This is important to remember: Obstructing what you feel may be bad policy is one thing; trying to “cripple” and “eviscerate” state government via its leaders is another matter entirely, and threats to do so should not be taken lightly, no matter who they come from. And the fact that this doesn’t come from an actual Democrat party official in this state but instead a collective of liberal advocacy groups shouldn’t ease anyone’s fears as to how much this memo could influence lawmakers. Blueprint is a coalition of LIBERAL orgs, and they are based in the state capitol – Raleigh. Don’t think more Democrat movers and shakers in positions of power there aren’t listening and taking notes. They hate being the minority party – they aren’t used to it – and they aren’t taking it well at all.
If the NC House Minority Leader is using Blueprint talking points, I wouldn’t be too surprised to learn others in his party are as well. We”ll find out in the weeks and months (and years) to come as to just how far they plan to go as Gov. McCrory continues to ruffle feathers with his overhaul of state government and differing leadership style from past administrations. Keep this in mind, too: McCrory, an effective leader, is a Republican but not a “Tea Party Republican” – in other words, he’s going to do some things that will probably irk staunch conservatives in this state. Remember, he was elected as a multiple-term mayor here in Charlotte, a city dominated by Democrats. So he had to learn to work with city Democrats, and made the local GOP very upset at times, and in fact was more or less called a “RINO” by some locals on more than one occasion on hot-button issues like the NASCAR HOF, light rail, and Time Warner (Bobcats) Arena. In other words, we don’t have a diehard ideologue in the Governor’s mansion, but because state Democrats are so distraught over completely being out of control of state government they’ll treat him as such. This in spite of the fact that McCrory’s first and foremost priority as Governor has been to try and help make conditions favorable for economic opportunity and job growth to turn this state around out of its unemployment funk.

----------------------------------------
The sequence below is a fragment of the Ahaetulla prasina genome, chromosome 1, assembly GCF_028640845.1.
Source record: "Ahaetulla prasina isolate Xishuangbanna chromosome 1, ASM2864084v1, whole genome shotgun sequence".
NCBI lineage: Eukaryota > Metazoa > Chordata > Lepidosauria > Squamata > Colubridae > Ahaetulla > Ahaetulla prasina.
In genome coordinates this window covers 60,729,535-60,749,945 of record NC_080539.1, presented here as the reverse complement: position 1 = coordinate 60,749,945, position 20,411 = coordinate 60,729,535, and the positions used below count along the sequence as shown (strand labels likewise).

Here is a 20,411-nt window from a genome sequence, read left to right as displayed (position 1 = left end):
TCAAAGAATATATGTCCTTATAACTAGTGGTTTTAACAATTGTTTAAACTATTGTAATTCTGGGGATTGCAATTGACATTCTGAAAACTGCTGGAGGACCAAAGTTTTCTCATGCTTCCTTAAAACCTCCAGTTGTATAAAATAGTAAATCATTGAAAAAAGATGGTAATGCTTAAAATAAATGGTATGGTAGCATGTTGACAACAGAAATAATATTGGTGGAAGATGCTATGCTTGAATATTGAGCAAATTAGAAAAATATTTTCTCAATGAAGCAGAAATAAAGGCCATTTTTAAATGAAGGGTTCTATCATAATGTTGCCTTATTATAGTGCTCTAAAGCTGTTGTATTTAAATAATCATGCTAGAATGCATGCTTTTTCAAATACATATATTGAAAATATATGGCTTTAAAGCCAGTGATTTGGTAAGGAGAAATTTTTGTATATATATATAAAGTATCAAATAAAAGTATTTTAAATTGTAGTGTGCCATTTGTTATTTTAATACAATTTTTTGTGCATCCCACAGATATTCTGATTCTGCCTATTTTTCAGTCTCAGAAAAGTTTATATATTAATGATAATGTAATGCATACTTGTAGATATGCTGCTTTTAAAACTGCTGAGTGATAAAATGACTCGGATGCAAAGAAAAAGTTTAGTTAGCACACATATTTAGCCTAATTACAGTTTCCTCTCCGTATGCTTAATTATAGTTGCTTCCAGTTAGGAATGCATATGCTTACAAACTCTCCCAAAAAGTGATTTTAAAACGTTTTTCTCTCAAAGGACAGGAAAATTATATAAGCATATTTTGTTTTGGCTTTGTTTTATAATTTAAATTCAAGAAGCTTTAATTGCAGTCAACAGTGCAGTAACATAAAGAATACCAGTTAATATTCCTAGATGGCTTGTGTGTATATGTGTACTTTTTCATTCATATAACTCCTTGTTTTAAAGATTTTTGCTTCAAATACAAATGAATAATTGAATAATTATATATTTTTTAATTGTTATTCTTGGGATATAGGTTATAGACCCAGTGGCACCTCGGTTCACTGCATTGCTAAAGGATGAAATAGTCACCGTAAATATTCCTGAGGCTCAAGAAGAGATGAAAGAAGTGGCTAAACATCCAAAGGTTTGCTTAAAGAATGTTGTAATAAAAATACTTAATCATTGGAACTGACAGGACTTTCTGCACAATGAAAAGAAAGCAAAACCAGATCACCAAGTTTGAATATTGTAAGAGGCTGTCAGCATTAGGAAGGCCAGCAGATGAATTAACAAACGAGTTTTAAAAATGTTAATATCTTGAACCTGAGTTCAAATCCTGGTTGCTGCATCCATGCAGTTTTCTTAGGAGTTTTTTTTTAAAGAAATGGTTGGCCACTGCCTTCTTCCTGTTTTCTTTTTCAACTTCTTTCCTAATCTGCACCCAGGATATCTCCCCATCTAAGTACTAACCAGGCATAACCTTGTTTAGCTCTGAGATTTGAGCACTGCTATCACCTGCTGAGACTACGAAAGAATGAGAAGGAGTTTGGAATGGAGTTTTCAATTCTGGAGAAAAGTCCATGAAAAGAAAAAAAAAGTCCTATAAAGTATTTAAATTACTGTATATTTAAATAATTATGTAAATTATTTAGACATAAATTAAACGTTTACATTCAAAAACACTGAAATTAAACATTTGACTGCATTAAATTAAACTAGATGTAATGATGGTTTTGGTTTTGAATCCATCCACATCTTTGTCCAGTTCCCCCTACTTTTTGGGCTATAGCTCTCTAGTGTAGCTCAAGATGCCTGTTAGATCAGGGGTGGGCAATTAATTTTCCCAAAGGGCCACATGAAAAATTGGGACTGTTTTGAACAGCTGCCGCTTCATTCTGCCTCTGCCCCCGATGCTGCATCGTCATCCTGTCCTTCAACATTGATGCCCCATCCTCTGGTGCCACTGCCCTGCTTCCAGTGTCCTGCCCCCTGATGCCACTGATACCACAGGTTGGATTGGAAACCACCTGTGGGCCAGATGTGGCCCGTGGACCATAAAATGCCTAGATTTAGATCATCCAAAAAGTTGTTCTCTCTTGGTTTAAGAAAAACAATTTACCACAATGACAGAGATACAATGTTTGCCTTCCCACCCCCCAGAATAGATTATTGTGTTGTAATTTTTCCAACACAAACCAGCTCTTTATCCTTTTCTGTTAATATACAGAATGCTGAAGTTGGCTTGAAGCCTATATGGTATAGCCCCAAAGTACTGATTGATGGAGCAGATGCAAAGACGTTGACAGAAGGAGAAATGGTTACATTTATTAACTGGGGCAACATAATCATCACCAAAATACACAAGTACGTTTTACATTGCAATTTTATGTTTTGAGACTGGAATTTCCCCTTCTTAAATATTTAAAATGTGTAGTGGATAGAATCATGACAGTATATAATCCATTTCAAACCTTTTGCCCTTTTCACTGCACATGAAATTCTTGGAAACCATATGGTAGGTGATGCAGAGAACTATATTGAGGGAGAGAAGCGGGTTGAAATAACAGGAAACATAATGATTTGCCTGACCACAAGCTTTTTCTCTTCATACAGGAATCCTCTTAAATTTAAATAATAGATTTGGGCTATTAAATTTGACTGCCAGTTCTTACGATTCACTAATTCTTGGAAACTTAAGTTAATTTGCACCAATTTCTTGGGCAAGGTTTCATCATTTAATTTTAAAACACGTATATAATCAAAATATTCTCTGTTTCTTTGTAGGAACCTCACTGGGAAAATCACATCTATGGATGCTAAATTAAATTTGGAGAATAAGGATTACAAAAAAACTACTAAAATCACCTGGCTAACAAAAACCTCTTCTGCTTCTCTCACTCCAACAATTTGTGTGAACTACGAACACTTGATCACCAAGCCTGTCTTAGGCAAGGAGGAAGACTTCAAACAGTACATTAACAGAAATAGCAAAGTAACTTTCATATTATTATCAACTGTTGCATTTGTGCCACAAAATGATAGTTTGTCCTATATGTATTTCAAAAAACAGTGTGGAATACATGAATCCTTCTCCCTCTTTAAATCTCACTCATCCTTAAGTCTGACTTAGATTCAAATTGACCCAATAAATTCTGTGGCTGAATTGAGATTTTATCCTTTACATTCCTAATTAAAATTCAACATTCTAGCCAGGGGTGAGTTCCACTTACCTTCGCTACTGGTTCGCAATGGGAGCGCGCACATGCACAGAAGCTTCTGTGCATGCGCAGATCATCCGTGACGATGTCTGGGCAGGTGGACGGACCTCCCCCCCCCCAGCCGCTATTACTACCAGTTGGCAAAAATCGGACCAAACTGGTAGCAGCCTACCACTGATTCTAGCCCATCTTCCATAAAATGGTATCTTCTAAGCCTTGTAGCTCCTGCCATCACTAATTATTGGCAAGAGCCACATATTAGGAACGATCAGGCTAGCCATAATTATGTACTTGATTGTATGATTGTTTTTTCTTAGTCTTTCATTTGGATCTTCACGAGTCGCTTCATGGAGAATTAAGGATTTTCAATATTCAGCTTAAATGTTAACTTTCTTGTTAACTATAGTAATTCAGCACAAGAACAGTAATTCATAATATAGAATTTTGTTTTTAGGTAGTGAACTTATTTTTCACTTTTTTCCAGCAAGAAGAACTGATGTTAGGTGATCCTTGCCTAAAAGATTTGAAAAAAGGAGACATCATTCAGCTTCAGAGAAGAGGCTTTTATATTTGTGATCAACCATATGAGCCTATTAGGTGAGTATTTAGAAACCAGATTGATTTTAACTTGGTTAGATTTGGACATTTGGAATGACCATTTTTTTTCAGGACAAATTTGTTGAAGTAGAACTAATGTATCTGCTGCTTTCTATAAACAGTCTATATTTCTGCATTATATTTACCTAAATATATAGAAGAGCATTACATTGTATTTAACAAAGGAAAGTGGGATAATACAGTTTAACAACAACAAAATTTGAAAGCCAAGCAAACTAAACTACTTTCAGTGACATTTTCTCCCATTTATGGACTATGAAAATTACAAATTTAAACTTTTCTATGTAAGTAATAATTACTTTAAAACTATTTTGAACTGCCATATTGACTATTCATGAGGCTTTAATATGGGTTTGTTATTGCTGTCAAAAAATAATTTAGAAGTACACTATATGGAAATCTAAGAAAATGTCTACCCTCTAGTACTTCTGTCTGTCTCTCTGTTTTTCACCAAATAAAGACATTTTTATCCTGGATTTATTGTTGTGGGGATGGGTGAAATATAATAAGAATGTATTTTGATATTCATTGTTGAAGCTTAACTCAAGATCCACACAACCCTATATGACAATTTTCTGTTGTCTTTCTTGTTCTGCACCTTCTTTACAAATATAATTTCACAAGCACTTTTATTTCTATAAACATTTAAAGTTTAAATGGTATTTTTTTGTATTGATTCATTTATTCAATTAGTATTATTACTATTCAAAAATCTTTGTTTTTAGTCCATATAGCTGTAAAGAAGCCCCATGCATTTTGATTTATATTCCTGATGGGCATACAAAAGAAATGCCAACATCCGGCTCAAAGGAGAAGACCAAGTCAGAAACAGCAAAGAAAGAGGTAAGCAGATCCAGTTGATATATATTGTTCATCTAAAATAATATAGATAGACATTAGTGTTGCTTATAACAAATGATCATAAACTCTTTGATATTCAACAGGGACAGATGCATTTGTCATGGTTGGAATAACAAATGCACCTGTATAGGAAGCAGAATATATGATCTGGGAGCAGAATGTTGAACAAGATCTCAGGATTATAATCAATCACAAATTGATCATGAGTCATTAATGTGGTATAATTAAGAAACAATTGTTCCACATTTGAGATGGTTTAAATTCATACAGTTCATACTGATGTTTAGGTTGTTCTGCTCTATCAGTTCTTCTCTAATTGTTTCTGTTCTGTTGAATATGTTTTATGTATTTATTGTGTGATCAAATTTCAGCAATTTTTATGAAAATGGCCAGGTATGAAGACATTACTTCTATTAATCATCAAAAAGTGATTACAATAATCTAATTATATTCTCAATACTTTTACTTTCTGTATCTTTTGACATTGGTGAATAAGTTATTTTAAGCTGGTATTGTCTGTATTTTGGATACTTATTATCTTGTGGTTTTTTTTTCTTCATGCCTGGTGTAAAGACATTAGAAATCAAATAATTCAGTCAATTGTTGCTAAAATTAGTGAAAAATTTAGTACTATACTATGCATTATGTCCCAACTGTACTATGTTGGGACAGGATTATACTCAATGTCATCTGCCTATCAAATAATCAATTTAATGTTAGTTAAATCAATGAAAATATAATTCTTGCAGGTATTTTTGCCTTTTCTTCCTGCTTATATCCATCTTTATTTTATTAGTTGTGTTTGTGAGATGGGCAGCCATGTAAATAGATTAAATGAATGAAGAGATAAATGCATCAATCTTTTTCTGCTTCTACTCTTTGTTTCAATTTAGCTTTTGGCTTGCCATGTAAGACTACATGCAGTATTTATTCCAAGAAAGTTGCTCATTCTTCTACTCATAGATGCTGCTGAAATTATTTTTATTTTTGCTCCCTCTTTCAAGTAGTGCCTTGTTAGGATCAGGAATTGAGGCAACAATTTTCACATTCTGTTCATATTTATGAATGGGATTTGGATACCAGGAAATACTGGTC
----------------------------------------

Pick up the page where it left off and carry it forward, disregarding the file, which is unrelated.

If state Dems do go as far as the forwarded memo above suggests, Republican politicos far and wide here need to hammer over and over again how state Democrats refused to work in bipartisan fashion in the spirit of getting things done and putting people back to work. Our unemployment rate is in the top five worst in the nation – thanks in no small part to the dismal policies of Perdue and company, and Democrats can either be a part of the solution to get people back to work again – or continue to be the bulk of the problem … with the help of so-called “non-partisan” coalitions. Their choice.
Hat tip: Neal Inman
Friday PM Update: Leaked attack memo could jeopardize group’s finances